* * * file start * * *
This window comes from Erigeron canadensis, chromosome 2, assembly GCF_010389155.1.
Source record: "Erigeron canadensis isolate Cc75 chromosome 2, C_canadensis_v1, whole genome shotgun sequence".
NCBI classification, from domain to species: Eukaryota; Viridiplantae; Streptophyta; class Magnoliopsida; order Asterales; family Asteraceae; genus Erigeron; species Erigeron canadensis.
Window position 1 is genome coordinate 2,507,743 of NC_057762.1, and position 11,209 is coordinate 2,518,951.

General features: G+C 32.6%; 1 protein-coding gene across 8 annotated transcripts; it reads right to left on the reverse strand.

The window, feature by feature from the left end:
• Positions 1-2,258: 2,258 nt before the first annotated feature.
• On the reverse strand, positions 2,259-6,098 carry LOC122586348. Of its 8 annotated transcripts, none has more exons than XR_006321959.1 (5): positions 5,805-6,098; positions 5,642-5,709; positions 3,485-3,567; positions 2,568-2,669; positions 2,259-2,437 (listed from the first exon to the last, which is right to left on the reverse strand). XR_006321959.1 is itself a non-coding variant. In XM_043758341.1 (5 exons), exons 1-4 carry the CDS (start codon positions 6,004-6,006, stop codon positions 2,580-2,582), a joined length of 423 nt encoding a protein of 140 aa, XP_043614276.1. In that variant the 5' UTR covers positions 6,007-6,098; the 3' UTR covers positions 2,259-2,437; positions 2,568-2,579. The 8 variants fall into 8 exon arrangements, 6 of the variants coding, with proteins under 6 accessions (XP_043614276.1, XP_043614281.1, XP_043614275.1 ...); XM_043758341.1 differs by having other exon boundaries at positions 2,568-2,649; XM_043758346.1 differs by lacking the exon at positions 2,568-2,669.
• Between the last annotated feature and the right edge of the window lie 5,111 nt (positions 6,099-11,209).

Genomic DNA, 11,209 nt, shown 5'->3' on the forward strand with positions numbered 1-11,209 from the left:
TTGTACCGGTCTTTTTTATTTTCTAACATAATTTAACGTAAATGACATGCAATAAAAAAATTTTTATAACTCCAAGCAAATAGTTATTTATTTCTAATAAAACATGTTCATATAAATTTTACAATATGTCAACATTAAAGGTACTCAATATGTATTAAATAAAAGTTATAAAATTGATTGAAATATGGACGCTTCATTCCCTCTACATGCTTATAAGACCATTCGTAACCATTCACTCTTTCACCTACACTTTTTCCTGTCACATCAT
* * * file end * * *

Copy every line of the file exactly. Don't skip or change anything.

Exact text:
This window comes from Erigeron canadensis, chromosome 2, assembly GCF_010389155.1.
Source record: "Erigeron canadensis isolate Cc75 chromosome 2, C_canadensis_v1, whole genome shotgun sequence".
NCBI classification, from domain to species: Eukaryota; Viridiplantae; Streptophyta; class Magnoliopsida; order Asterales; family Asteraceae; genus Erigeron; species Erigeron canadensis.
Window position 1 is genome coordinate 2,507,743 of NC_057762.1, and position 11,209 is coordinate 2,518,951.

General features: G+C 32.6%; 1 protein-coding gene across 8 annotated transcripts; it reads right to left on the reverse strand.

The window, feature by feature from the left end:
• Positions 1-2,258: 2,258 nt before the first annotated feature.
• On the reverse strand, positions 2,259-6,098 carry LOC122586348. Of its 8 annotated transcripts, none has more exons than XR_006321959.1 (5): positions 5,805-6,098; positions 5,642-5,709; positions 3,485-3,567; positions 2,568-2,669; positions 2,259-2,437 (listed from the first exon to the last, which is right to left on the reverse strand). XR_006321959.1 is itself a non-coding variant. In XM_043758341.1 (5 exons), exons 1-4 carry the CDS (start codon positions 6,004-6,006, stop codon positions 2,580-2,582), a joined length of 423 nt encoding a protein of 140 aa, XP_043614276.1. In that variant the 5' UTR covers positions 6,007-6,098; the 3' UTR covers positions 2,259-2,437; positions 2,568-2,579. The 8 variants fall into 8 exon arrangements, 6 of the variants coding, with proteins under 6 accessions (XP_043614276.1, XP_043614281.1, XP_043614275.1 ...); XM_043758341.1 differs by having other exon boundaries at positions 2,568-2,649; XM_043758346.1 differs by lacking the exon at positions 2,568-2,669.
• Between the last annotated feature and the right edge of the window lie 5,111 nt (positions 6,099-11,209).

Genomic DNA, 11,209 nt, shown 5'->3' on the forward strand with positions numbered 1-11,209 from the left:
TTGTACCGGTCTTTTTTATTTTCTAACATAATTTAACGTAAATGACATGCAATAAAAAAATTTTTATAACTCCAAGCAAATAGTTATTTATTTCTAATAAAACATGTTCATATAAATTTTACAATATGTCAACATTAAAGGTACTCAATATGTATTAAATAAAAGTTATAAAATTGATTGAAATATGGACGCTTCATTCCCTCTACATGCTTATAAGACCATTCGTAACCATTCACTCTTTCACCTACACTTTTTCCTGTCACATCAT